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New Year’s resolutions, a.k.a. "always reforming"

I am a great fan of New Year’s resolutions. As December turns into January, I find myself taking them pretty seriously, pondering what one or two resolutions I might make for the coming year. What is most important to me is choosing something that I can make into a habit, thereby improving my way of being in the world in some small way.

For example, one of the best resolutions I made some years back now was deciding to leave all quarters I receive in change in my car to use in parking meters. I was embarrassed by the steady stream of parking tickets I would pay through the course of a year because I didn’t have what I needed for the meter. When the solution came to me I wondered why it took me so long to get it.

In this run up to New Year’s I was struck by the correspondence between New Year’s resolutions and the distinguishing characteristic of my branch of Christianity, Reformed Protestantism.

Our very name, “Reformed,” derives from the Latin summary of our approach to the Christian life, “Reforma, semper reformanda,” commonly translated, “Reformed, always being reformed.”

A friend who is a Latin scholar recently commented to me that our usual English translation of this phrase actually loses one crucial grammatical nuance from the Latin: Because it’s an imperative mood, it’s actually a command, and better translated, “Reformed, must always be reformed.” No wonder I take so to heart the cultural tradition of New Year resolutions — it is actually something I must do.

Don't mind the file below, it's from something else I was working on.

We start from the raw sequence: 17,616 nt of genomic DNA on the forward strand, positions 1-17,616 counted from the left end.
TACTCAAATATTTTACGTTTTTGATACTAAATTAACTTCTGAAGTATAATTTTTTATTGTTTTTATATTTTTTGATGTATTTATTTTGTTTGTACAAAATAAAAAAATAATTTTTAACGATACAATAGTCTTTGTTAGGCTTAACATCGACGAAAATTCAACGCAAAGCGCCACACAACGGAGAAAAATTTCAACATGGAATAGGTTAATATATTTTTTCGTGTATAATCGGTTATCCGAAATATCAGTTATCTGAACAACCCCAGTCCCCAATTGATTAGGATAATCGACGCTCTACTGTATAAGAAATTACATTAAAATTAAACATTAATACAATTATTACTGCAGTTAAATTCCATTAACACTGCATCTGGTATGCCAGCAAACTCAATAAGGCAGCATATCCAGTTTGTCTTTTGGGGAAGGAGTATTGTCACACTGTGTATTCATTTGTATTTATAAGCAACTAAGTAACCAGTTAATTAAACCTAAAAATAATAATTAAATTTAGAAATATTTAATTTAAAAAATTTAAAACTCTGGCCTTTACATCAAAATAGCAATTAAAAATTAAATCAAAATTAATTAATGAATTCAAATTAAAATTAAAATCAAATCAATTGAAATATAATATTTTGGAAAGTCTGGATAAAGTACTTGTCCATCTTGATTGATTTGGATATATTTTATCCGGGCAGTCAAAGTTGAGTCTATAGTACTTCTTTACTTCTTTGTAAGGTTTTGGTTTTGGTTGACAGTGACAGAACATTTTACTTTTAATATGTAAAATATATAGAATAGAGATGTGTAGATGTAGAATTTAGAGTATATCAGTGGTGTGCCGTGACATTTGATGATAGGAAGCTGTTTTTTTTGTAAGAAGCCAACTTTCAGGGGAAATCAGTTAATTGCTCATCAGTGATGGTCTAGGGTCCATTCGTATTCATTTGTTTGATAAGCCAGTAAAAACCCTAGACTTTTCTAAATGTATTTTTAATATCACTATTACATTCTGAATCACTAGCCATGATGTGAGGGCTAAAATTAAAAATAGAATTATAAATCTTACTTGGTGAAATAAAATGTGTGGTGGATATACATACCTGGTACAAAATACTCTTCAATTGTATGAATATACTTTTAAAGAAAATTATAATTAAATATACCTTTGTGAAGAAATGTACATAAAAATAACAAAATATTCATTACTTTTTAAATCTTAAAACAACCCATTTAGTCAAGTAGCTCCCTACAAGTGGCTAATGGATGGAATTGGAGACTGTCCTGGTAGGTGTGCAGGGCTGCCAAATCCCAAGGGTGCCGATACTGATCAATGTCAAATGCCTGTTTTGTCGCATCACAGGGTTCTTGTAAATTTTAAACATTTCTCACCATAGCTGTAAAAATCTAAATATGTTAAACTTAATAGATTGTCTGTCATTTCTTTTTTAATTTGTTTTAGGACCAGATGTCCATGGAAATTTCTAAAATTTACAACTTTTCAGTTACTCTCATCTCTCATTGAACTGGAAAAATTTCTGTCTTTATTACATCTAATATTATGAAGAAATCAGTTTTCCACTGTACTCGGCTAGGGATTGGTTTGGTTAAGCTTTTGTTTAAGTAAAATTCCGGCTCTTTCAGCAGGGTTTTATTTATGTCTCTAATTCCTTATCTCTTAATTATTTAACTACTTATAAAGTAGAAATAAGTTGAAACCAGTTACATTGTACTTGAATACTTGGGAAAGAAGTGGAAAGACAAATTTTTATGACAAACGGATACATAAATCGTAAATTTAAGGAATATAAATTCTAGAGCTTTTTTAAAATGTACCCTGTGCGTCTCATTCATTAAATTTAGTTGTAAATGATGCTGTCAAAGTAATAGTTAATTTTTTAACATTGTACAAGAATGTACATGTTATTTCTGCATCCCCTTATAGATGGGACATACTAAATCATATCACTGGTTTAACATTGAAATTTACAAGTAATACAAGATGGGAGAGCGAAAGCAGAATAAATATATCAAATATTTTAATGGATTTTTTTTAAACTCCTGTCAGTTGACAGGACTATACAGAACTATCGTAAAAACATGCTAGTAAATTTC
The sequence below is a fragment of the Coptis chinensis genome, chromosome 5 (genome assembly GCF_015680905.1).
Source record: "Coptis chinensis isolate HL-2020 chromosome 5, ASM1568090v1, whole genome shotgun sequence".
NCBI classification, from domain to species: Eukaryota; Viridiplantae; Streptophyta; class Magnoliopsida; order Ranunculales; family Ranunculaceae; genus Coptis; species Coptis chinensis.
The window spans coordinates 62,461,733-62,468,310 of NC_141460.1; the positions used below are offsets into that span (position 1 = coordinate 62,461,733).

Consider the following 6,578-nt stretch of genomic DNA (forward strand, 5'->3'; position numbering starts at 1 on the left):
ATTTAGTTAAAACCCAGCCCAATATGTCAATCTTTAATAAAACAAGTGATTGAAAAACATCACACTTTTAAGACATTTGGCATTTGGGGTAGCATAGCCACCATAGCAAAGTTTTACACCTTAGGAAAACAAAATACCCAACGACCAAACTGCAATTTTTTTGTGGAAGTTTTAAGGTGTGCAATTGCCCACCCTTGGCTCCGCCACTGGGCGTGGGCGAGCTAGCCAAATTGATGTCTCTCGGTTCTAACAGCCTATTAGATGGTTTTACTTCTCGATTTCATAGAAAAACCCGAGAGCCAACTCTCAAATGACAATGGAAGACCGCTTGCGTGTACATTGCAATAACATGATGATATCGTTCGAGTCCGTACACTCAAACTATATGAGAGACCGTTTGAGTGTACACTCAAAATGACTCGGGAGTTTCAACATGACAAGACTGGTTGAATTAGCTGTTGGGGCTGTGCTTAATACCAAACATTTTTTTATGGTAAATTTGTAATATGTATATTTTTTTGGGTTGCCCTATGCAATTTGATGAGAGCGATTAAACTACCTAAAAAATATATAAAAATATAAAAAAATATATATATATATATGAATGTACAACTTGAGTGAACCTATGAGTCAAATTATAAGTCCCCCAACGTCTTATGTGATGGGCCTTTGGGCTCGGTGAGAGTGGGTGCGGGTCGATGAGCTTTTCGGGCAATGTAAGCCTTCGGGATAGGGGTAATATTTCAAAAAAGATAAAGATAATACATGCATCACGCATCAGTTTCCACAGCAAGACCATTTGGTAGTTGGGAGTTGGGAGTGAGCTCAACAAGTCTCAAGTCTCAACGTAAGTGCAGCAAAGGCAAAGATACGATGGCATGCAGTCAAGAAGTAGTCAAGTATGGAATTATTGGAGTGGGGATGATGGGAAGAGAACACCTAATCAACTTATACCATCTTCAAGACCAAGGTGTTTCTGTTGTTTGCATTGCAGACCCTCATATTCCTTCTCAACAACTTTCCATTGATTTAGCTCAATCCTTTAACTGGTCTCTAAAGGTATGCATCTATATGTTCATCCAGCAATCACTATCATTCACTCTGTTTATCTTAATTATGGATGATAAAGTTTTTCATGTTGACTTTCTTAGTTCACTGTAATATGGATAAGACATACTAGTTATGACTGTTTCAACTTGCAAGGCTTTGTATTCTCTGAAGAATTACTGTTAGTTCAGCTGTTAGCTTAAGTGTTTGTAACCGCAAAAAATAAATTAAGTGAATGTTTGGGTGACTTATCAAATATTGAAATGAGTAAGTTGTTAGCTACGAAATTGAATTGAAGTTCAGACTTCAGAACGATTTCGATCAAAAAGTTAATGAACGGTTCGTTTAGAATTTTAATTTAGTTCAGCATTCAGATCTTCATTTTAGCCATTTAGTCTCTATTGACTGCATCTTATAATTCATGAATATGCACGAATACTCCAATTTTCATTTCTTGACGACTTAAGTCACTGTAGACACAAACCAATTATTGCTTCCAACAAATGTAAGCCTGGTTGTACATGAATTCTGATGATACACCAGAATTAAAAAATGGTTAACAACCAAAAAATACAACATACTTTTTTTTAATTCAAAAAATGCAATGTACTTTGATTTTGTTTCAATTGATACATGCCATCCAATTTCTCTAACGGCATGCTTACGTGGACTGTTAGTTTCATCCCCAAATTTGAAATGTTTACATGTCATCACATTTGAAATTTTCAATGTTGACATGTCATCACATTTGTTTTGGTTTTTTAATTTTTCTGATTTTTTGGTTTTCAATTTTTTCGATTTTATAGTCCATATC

So for this year, what New Year’s resolution could reform us more toward what God is yearning for us to be (and therefore what we must become)?

I resolve to do what I want my church to do: I will greet all I meet as a beloved child of God.

This is way more complicated than dropping quarters into a cup holder in my car, resolving to exercise, giving up sweets, or most of the other common resolutions I know people try or have tried myself in the past. It is also more important. It will become a habit because it is God’s will for me. Through this resolution, Christ is reforming me to reflect His loving kindness.

I cherish the gift my branch of Christian faith brings to the whole in our reminder that resolutions to reform ourselves are inspired by God and a necessary spiritual discipline for everyone, individual or group. And I love the way this understanding has crept into the fabric of our culture without our particularly knowing it.

We all join the Reformed stream of Christian faith when we make New Year’s resolutions, whether we know it or not.

May God bless all our resolutions this year. Happy New Year!

Originally posted at A Time to Embrace.

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